• Hold the teenager who bullies fully accountable for his or her actions. Confront excuses that minimize the behavior (“I only called her a name.”) or externalize the cause of the behavior (“I hit him because he kept staring at me.”). Help the young person fully acknowledge his or her behavior. Emphasize that the youth had other options, no matter what the provocation and that he or she is fully responsible for the decision made.
  • Develop clear and consistent rules within your family for your teenager's behavior. Praise and reinforce your teenagers for following rules and use non-physical, non-hostile consequences for rule violations.  Show a warm and positive interest in your child.
  • Spend more time with your teenager and carefully supervise and monitor his or her activities. Find out who your teen's friends are and how and where they spend free time.
  • Talk to your teenagers about what the social environment at school is like and periodically monitor their emails, text messages, and social networking sites (facebook or myspace) to check for signs of cyber-bullying.
  • Build on your teen's talents by encouraging him or her to get involved in prosocial activities (such as clubs, music lessons, or non-violent sports).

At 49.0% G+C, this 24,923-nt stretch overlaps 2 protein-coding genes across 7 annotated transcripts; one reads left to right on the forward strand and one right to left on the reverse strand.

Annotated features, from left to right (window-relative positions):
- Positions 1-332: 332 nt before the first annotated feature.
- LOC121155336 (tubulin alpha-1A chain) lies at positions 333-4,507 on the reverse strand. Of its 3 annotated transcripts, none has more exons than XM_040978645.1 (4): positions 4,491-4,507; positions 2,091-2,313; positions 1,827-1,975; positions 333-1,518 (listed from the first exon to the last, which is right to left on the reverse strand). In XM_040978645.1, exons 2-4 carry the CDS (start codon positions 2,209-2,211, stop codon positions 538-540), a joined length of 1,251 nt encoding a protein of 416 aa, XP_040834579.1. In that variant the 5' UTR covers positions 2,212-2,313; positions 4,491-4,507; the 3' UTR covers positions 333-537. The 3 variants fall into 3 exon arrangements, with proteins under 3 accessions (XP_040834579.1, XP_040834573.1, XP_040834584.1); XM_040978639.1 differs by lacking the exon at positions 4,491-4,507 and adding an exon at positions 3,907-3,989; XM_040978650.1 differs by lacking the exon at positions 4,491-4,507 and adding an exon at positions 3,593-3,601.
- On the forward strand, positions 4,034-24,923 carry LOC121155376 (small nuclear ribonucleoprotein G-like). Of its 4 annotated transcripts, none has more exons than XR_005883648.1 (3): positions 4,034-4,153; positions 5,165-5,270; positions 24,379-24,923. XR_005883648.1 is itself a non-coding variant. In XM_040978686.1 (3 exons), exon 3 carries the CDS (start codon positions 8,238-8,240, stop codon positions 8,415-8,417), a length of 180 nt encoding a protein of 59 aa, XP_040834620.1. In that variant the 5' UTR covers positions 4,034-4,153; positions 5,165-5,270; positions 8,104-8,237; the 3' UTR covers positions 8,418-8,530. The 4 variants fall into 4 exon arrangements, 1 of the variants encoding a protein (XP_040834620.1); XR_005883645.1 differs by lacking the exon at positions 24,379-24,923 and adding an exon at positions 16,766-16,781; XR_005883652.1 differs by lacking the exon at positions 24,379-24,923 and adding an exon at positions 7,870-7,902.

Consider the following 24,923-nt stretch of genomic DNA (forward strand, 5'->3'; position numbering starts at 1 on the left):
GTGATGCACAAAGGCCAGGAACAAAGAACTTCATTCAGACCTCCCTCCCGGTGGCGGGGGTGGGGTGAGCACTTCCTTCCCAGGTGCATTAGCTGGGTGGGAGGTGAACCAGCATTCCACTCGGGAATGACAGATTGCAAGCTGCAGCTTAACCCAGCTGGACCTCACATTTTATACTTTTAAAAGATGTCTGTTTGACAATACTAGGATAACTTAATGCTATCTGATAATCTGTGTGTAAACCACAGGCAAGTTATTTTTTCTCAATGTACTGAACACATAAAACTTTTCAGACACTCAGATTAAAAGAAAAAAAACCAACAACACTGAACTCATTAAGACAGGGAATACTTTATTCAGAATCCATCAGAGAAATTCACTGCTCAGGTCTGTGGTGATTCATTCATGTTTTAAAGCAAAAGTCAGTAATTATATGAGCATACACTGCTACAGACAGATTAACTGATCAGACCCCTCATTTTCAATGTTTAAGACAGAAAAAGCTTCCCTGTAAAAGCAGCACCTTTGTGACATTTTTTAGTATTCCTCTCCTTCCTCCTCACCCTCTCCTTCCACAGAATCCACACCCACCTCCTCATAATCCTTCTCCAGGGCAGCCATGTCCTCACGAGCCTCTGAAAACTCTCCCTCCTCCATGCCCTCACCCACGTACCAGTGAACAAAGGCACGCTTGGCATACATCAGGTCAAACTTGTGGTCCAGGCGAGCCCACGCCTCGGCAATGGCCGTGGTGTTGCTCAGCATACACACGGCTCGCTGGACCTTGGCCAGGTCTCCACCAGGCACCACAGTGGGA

• Share your concerns with your teens's teacher, counselor, or principal. Work together to send clear messages to your child that his or her bullying must stop.
  • Make sure parents and school staff intervene on the stop when bullying behavior is observed.


Helping Adolescents Who Have Been Bullied

First, focus on your teen. Be supportive and gather information about the bullying.

  • Never tell your teen to ignore the bullying. What the teenager may "hear" is that you are going to ignore it. If the child were able to simply ignore it, he or she likely would not have told you about it. Often, trying to ignore bullying allows it to become more serious.
  • Don't blame the teenager who is being bullied. Don't assume that your teen did something to provoke the bullying. Don't say, "What did you do to aggravate the other kid?"